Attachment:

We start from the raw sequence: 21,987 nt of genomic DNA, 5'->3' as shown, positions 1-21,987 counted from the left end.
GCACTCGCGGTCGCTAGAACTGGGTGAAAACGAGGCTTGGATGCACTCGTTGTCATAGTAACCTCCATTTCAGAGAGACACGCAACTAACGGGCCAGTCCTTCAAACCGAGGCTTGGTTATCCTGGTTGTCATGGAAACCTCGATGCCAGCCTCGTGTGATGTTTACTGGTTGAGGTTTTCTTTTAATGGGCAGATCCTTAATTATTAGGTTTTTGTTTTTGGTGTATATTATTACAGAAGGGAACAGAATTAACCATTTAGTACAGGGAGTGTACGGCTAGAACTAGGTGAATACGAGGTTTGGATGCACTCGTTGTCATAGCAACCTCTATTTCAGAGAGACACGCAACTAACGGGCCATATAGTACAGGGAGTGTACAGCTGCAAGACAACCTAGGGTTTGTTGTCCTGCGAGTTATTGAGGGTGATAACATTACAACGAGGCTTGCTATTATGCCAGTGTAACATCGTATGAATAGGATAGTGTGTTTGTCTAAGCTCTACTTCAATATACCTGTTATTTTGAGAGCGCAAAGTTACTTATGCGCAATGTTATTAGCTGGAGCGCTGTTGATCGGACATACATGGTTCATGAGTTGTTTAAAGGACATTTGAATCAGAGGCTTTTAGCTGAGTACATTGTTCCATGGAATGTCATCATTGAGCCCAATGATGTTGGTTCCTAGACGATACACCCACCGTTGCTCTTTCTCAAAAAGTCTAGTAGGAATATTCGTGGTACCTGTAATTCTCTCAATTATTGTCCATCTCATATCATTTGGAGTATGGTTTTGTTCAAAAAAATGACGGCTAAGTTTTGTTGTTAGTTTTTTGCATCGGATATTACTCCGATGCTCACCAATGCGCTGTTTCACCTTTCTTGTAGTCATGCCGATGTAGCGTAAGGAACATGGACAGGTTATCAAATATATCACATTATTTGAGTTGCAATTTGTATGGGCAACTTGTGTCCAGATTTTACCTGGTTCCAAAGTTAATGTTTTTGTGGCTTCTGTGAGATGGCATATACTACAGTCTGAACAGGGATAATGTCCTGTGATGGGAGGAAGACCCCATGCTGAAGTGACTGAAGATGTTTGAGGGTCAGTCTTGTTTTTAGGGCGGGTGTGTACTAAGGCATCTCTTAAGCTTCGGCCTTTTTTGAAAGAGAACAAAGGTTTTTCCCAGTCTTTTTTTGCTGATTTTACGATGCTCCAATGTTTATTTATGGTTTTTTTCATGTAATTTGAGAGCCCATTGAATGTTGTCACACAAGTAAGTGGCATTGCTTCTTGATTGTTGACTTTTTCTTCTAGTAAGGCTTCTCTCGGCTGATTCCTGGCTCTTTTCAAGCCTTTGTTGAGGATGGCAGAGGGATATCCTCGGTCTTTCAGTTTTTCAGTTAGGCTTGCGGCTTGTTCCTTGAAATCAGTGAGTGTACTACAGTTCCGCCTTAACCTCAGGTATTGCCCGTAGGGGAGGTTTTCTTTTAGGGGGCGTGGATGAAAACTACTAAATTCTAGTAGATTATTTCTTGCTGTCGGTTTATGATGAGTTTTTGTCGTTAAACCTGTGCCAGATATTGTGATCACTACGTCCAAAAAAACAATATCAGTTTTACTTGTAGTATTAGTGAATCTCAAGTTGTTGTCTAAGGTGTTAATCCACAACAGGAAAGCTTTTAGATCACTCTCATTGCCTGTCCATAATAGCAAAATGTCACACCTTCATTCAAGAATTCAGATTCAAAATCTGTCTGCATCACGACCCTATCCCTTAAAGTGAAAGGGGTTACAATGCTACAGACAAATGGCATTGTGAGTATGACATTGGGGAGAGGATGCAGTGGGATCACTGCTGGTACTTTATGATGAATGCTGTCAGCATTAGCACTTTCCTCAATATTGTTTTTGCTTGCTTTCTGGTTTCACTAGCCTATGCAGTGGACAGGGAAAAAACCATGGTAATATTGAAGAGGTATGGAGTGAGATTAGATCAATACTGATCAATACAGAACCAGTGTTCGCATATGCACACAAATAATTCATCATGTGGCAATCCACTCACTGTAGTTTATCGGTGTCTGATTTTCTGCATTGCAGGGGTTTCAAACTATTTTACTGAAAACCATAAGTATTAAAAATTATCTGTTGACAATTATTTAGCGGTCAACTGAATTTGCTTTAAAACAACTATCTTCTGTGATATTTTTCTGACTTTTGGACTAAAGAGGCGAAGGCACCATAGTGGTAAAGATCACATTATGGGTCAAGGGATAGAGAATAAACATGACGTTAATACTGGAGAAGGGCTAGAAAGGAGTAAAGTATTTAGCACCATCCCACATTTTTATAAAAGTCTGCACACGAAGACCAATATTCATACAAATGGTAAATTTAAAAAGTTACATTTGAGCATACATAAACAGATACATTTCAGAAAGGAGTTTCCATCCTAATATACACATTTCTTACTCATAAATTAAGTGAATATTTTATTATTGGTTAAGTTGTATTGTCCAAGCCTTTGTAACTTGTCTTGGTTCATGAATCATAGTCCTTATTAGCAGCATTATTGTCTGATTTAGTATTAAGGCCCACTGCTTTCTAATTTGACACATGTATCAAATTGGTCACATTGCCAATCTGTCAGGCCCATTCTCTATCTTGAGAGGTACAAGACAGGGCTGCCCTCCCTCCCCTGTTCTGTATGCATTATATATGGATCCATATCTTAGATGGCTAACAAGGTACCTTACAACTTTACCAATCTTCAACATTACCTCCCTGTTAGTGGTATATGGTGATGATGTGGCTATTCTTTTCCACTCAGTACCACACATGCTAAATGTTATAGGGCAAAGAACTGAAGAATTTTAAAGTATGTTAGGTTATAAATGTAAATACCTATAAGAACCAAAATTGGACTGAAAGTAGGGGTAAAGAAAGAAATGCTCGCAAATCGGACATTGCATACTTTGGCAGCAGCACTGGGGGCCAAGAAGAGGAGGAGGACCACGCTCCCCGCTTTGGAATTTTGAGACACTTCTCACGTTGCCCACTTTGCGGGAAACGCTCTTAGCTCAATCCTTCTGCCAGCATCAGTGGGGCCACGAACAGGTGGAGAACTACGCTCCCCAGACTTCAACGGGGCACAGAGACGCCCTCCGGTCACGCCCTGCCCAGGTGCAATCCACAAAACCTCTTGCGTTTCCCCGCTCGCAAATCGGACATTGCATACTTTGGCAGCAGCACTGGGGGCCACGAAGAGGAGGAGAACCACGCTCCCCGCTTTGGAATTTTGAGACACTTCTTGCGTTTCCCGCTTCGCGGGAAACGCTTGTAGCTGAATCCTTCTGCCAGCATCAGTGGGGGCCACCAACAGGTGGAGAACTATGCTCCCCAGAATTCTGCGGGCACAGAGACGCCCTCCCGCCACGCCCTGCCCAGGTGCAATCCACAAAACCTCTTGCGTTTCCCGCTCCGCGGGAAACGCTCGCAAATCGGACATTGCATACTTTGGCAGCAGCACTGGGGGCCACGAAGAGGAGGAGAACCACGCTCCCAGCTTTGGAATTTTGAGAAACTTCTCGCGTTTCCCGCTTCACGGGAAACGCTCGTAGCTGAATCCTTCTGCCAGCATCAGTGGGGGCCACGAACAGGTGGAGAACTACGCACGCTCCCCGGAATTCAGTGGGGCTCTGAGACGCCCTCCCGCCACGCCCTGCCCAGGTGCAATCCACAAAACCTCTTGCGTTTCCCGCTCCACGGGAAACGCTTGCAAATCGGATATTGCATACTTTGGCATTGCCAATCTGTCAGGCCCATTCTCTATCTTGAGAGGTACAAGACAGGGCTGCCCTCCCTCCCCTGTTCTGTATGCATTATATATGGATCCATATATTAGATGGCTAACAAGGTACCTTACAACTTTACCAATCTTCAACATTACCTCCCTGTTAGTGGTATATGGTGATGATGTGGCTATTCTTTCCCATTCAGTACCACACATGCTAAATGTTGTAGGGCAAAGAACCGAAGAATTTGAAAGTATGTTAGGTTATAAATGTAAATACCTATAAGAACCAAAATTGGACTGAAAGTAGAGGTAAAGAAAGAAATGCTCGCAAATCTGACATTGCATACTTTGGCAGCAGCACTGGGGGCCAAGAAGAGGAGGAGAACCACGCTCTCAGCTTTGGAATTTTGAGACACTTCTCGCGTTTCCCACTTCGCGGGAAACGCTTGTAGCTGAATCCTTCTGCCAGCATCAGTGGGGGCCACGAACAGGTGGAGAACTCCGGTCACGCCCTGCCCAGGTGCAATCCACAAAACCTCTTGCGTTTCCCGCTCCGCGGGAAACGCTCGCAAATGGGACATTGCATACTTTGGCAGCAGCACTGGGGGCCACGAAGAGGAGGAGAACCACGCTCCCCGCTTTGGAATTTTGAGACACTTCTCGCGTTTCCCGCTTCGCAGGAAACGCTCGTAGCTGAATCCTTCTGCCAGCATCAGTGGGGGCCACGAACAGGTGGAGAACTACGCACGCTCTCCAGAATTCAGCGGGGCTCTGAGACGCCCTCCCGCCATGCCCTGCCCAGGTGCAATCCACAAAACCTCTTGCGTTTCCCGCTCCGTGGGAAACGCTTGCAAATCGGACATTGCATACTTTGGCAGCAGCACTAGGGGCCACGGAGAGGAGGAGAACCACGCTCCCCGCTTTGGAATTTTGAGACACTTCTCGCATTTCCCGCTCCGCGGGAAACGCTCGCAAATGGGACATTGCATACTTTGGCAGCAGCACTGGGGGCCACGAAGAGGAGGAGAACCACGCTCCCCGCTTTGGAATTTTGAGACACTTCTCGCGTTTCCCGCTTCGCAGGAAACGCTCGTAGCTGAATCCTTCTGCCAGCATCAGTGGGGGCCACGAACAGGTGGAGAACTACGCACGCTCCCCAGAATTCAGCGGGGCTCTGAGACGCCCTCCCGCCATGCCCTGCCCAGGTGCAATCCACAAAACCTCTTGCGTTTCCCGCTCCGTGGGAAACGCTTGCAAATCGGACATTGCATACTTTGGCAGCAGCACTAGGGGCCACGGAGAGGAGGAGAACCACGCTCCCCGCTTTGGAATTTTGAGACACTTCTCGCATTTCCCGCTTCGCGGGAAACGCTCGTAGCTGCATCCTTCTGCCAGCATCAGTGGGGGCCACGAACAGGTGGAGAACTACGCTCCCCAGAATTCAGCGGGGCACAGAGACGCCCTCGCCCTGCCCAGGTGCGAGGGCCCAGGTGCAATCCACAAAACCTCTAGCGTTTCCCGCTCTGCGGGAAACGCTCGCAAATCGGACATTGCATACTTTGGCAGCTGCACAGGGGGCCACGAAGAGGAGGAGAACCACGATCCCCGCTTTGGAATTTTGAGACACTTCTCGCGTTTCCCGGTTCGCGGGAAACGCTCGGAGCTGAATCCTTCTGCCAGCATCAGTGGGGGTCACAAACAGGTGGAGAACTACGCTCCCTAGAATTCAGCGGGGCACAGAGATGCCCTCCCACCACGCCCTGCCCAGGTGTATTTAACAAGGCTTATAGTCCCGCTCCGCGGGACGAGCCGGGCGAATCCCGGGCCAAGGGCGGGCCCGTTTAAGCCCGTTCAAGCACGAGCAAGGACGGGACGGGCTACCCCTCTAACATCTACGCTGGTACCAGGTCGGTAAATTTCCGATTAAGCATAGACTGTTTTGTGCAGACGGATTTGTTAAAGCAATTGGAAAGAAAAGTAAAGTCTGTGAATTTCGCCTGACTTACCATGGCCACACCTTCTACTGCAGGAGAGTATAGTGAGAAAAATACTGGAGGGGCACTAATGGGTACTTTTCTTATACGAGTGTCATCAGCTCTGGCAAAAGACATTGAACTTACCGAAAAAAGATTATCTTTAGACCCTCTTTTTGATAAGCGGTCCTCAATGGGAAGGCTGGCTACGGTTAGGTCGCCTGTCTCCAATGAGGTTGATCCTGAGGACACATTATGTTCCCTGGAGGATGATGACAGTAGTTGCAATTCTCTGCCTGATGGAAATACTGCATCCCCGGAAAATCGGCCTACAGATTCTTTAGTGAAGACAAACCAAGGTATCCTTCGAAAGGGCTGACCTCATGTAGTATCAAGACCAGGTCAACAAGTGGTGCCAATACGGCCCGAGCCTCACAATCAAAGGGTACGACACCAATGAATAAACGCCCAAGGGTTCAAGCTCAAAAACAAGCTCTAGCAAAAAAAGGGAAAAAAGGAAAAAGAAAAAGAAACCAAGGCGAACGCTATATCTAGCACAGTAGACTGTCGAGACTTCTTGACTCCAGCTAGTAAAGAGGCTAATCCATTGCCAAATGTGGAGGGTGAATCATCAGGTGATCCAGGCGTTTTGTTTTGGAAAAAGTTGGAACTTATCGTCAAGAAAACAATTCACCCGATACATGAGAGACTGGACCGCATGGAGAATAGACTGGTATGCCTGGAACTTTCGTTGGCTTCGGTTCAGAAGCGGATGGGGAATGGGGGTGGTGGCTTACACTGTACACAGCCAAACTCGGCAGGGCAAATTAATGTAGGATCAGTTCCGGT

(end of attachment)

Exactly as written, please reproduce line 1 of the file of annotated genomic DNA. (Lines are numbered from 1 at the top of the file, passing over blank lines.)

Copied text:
We start from the raw sequence: 21,987 nt of genomic DNA, 5'->3' as shown, positions 1-21,987 counted from the left end.